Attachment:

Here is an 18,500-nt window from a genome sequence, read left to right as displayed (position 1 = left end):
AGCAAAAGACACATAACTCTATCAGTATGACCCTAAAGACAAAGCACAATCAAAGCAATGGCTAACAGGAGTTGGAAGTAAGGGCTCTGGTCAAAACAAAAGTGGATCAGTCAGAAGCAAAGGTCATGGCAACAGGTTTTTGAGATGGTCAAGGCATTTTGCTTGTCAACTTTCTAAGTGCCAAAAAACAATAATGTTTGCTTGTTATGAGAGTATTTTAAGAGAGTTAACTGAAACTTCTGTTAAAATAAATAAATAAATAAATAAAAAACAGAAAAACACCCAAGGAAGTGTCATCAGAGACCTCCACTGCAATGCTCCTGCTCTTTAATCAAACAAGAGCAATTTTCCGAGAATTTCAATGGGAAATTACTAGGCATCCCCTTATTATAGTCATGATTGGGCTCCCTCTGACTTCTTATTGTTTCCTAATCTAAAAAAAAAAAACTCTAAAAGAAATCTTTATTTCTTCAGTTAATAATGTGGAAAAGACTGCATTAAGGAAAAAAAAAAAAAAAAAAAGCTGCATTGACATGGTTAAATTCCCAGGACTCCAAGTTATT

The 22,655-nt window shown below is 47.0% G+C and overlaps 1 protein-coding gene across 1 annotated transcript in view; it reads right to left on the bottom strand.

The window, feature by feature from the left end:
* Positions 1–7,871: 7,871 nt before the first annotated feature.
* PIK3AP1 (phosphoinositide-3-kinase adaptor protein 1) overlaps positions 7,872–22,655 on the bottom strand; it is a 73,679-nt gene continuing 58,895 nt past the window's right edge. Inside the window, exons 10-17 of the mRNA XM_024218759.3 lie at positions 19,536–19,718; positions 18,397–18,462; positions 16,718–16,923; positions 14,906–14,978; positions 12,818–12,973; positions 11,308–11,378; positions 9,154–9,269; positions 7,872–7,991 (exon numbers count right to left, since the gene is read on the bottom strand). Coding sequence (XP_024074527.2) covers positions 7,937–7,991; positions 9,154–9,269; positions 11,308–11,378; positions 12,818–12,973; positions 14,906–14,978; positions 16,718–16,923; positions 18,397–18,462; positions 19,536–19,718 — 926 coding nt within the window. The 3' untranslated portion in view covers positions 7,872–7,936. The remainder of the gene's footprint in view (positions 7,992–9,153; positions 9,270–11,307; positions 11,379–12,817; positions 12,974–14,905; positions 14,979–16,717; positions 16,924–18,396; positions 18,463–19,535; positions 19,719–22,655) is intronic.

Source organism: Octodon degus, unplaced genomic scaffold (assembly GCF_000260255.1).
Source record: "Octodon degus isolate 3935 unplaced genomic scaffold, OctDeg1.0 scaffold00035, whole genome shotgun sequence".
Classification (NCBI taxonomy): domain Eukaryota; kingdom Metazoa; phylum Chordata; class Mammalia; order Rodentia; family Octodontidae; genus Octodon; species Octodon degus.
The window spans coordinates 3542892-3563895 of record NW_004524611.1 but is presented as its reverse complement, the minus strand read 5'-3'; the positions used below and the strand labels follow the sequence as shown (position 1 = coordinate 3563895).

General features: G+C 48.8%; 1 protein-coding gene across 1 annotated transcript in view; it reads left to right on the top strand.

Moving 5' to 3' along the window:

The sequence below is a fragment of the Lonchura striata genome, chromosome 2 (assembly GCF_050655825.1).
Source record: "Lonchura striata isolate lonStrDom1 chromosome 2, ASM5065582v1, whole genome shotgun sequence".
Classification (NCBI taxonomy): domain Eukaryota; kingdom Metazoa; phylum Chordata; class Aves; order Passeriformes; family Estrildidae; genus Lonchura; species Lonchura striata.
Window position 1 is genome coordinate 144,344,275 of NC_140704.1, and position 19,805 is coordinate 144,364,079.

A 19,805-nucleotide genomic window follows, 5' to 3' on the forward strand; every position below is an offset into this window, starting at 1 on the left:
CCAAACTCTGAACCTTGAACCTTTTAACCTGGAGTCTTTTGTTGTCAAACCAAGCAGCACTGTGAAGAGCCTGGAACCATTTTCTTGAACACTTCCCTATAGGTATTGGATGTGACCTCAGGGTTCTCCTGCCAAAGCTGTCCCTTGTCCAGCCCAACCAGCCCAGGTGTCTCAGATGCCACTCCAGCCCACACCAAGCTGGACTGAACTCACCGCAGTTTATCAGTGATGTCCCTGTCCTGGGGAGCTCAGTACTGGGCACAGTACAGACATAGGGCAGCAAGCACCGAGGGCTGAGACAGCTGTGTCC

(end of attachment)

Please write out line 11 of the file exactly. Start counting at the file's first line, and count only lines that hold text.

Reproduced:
General features: G+C 48.8%; 1 protein-coding gene across 1 annotated transcript in view; it reads left to right on the top strand.